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Net Flow of Cash from Company to Investors as a Return Indicator

| | Posted in: Buybacks-Secondaries

Are company stock buybacks equivalent to cash dividends for stockholders? Conversely, are company sales of stock “undividends” for stockholders? A forthcoming article in the April 2007 Journal of Finance addresses these questions. In the underlying September 2005 paper entitled “On the Importance of Measuring Payout Yield: Implications for Empirical Asset Pricing”, Jacob Boudoukh, Roni Michaely, Matthew Richardson and Michael Roberts compare the predictive powers of several alternative measures of company payout encompassing dividends, stock repurchases and stock issuances. Using a maximum sample period of 1926-2003 (with stock repurchase data available only since 1971), they find that:

  • In 1982, SEC rule 10b-18 diminished the predictive power of dividends for stock returns by facilitating stock repurchases/issuances as alternative ways for firms to distribute and receive cash from stockholders. The ratio of repurchases to total payouts (dividends plus repurchases) is just 5-15% through the early 1980s, after which it rises to nearly 50% in the 2000s. (See the chart below.)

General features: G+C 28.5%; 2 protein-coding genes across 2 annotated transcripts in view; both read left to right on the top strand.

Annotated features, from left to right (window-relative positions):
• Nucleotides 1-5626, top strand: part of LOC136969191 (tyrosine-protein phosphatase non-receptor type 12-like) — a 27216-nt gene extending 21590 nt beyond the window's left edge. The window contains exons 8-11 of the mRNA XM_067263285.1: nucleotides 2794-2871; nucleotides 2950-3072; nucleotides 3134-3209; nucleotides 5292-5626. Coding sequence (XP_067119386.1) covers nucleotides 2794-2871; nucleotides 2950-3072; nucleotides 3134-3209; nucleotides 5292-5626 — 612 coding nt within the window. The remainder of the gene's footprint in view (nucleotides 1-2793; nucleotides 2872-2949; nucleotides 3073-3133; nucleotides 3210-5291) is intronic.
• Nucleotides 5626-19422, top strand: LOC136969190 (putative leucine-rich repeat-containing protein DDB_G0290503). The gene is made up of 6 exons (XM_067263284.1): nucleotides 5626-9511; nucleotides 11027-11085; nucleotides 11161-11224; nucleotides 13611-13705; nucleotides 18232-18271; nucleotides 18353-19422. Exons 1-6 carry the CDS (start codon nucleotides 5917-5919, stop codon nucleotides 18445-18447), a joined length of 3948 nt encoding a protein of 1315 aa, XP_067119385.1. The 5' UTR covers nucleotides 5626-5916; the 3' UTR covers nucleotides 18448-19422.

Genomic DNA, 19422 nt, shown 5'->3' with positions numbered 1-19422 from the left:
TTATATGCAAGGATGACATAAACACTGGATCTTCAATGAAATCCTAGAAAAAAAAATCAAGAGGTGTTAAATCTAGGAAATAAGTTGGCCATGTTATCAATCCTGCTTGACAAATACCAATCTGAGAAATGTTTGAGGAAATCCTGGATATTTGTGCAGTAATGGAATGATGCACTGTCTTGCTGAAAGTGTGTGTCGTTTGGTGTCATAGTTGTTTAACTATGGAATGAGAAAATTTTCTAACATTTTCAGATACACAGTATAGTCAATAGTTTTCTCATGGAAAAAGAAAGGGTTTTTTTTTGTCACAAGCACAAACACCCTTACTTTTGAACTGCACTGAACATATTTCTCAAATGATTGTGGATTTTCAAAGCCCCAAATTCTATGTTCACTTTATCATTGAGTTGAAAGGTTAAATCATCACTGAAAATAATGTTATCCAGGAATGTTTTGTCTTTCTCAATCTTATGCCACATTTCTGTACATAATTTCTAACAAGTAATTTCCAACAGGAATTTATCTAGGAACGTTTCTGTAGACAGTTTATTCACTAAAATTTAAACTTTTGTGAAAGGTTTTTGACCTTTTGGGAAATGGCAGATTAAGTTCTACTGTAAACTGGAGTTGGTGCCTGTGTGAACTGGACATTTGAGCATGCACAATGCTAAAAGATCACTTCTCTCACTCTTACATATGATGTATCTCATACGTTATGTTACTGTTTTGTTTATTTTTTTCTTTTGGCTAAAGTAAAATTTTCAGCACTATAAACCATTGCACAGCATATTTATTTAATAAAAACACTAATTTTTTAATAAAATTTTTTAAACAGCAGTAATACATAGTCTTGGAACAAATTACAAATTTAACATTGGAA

• In contrast with dividend yield alone, total payout and net payout (dividends plus repurchases minus equity issuances) yields have statistically and economically significant predictive power for stock returns. For example, during 1926-2003, regression of annual stock returns on annual dividend yield produces an R-squared of 5.5%, while total and net payout yields produce R-squareds of 8.0-9.1% and 26%, respectively.
  • The improvement in predictive power is consistent across the range of yields. For example, average┬ámonthly returns on low, medium and high dividend yield portfolios are 1.15%, 1.28% and 1.33%, respectively, while those for total (net) payout yield portfolios are 1.28% (1.24%), 1.40% (1.36%) and 1.56% (1.57%), respectively. Traditional risk factors do not explain these differences.
  • A simple, self-financed portfolio that is long high-yield stocks and short low-yield stocks, rebalanced annually, generates an average annual return of 2.16% based on dividend yield, 3.36% based on total payout and 4.44% based on net payout.

The following chart, taken from the paper, shows the aggregate, inflation-adjusted volumes of common stock dividends, repurchases and sales for non-financial firms during 1971-2003. Total payout to stockholders is the sum of dividends and repurchases. Net payout includes the negative contributions from stock issuances. The increase in repurchases starting in the mid-1980s derives from SEC rule 10b-18. From that point, aggregate dividend yield alone lost its predictive power for future stock returns.

In summary, investors should augment dividends with measures of stock repurchases and issuances when relating equity yields to expected returns.

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